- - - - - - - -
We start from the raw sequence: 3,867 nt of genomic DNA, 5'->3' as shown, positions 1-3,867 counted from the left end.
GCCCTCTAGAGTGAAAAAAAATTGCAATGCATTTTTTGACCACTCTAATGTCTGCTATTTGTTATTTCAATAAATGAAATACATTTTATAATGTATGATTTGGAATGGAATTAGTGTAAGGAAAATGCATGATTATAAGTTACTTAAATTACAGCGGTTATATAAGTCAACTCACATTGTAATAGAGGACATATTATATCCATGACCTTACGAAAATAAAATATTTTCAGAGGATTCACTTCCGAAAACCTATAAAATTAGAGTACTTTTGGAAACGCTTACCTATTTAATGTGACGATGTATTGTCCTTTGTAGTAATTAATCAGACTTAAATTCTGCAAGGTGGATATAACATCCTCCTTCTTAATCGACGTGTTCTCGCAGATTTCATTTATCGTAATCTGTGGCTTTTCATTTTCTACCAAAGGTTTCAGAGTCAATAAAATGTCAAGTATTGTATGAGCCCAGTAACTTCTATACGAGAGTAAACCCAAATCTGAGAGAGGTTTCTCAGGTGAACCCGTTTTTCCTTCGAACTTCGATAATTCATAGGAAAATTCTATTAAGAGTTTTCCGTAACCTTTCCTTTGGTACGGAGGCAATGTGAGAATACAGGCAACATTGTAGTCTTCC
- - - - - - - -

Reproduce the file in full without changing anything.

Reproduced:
We start from the raw sequence: 3,867 nt of genomic DNA, 5'->3' as shown, positions 1-3,867 counted from the left end.
GCCCTCTAGAGTGAAAAAAAATTGCAATGCATTTTTTGACCACTCTAATGTCTGCTATTTGTTATTTCAATAAATGAAATACATTTTATAATGTATGATTTGGAATGGAATTAGTGTAAGGAAAATGCATGATTATAAGTTACTTAAATTACAGCGGTTATATAAGTCAACTCACATTGTAATAGAGGACATATTATATCCATGACCTTACGAAAATAAAATATTTTCAGAGGATTCACTTCCGAAAACCTATAAAATTAGAGTACTTTTGGAAACGCTTACCTATTTAATGTGACGATGTATTGTCCTTTGTAGTAATTAATCAGACTTAAATTCTGCAAGGTGGATATAACATCCTCCTTCTTAATCGACGTGTTCTCGCAGATTTCATTTATCGTAATCTGTGGCTTTTCATTTTCTACCAAAGGTTTCAGAGTCAATAAAATGTCAAGTATTGTATGAGCCCAGTAACTTCTATACGAGAGTAAACCCAAATCTGAGAGAGGTTTCTCAGGTGAACCCGTTTTTCCTTCGAACTTCGATAATTCATAGGAAAATTCTATTAAGAGTTTTCCGTAACCTTTCCTTTGGTACGGAGGCAATGTGAGAATACAGGCAACATTGTAGTCTTCC